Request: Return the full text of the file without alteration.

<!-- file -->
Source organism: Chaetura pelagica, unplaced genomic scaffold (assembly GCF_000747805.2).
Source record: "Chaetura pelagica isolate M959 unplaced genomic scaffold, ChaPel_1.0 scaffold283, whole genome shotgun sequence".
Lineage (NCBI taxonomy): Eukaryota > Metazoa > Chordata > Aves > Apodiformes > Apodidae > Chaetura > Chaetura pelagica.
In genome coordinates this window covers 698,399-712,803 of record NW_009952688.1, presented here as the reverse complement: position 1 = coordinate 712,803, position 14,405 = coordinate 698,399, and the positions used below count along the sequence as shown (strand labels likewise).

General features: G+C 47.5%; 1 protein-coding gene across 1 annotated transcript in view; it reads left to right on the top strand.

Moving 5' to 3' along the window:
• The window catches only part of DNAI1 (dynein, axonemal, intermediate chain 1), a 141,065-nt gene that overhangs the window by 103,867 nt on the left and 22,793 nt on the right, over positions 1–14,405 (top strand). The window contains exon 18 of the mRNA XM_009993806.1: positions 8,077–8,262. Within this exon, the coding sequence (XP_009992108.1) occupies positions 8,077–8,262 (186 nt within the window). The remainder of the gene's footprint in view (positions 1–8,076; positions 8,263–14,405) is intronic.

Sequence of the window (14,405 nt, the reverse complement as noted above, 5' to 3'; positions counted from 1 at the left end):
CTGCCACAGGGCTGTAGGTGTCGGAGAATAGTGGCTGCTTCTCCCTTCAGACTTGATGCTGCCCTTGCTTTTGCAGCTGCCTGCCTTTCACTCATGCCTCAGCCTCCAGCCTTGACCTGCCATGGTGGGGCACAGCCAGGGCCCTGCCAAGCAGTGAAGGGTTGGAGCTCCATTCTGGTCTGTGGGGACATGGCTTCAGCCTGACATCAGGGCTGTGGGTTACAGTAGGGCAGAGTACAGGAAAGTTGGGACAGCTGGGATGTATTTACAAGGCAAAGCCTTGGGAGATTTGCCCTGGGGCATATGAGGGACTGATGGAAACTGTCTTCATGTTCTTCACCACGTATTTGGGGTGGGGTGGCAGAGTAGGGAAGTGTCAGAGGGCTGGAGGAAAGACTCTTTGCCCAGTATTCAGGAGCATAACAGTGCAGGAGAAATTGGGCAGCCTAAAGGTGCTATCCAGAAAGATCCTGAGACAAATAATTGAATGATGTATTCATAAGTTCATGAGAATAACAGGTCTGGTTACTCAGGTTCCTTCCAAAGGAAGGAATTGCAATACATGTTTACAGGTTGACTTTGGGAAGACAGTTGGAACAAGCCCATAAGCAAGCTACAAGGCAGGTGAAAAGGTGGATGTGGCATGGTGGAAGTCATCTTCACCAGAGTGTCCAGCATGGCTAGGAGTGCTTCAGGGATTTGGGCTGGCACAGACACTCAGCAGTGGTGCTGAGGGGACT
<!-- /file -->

Source organism: Chaetura pelagica, unplaced genomic scaffold (assembly GCF_000747805.2).
Source record: "Chaetura pelagica isolate M959 unplaced genomic scaffold, ChaPel_1.0 scaffold283, whole genome shotgun sequence".
Lineage (NCBI taxonomy): Eukaryota > Metazoa > Chordata > Aves > Apodiformes > Apodidae > Chaetura > Chaetura pelagica.
In genome coordinates this window covers 698,399-712,803 of record NW_009952688.1, presented here as the reverse complement: position 1 = coordinate 712,803, position 14,405 = coordinate 698,399, and the positions used below count along the sequence as shown (strand labels likewise).

General features: G+C 47.5%; 1 protein-coding gene across 1 annotated transcript in view; it reads left to right on the top strand.

Moving 5' to 3' along the window:
• The window catches only part of DNAI1 (dynein, axonemal, intermediate chain 1), a 141,065-nt gene that overhangs the window by 103,867 nt on the left and 22,793 nt on the right, over positions 1–14,405 (top strand). The window contains exon 18 of the mRNA XM_009993806.1: positions 8,077–8,262. Within this exon, the coding sequence (XP_009992108.1) occupies positions 8,077–8,262 (186 nt within the window). The remainder of the gene's footprint in view (positions 1–8,076; positions 8,263–14,405) is intronic.

Sequence of the window (14,405 nt, the reverse complement as noted above, 5' to 3'; positions counted from 1 at the left end):
CTGCCACAGGGCTGTAGGTGTCGGAGAATAGTGGCTGCTTCTCCCTTCAGACTTGATGCTGCCCTTGCTTTTGCAGCTGCCTGCCTTTCACTCATGCCTCAGCCTCCAGCCTTGACCTGCCATGGTGGGGCACAGCCAGGGCCCTGCCAAGCAGTGAAGGGTTGGAGCTCCATTCTGGTCTGTGGGGACATGGCTTCAGCCTGACATCAGGGCTGTGGGTTACAGTAGGGCAGAGTACAGGAAAGTTGGGACAGCTGGGATGTATTTACAAGGCAAAGCCTTGGGAGATTTGCCCTGGGGCATATGAGGGACTGATGGAAACTGTCTTCATGTTCTTCACCACGTATTTGGGGTGGGGTGGCAGAGTAGGGAAGTGTCAGAGGGCTGGAGGAAAGACTCTTTGCCCAGTATTCAGGAGCATAACAGTGCAGGAGAAATTGGGCAGCCTAAAGGTGCTATCCAGAAAGATCCTGAGACAAATAATTGAATGATGTATTCATAAGTTCATGAGAATAACAGGTCTGGTTACTCAGGTTCCTTCCAAAGGAAGGAATTGCAATACATGTTTACAGGTTGACTTTGGGAAGACAGTTGGAACAAGCCCATAAGCAAGCTACAAGGCAGGTGAAAAGGTGGATGTGGCATGGTGGAAGTCATCTTCACCAGAGTGTCCAGCATGGCTAGGAGTGCTTCAGGGATTTGGGCTGGCACAGACACTCAGCAGTGGTGCTGAGGGGACT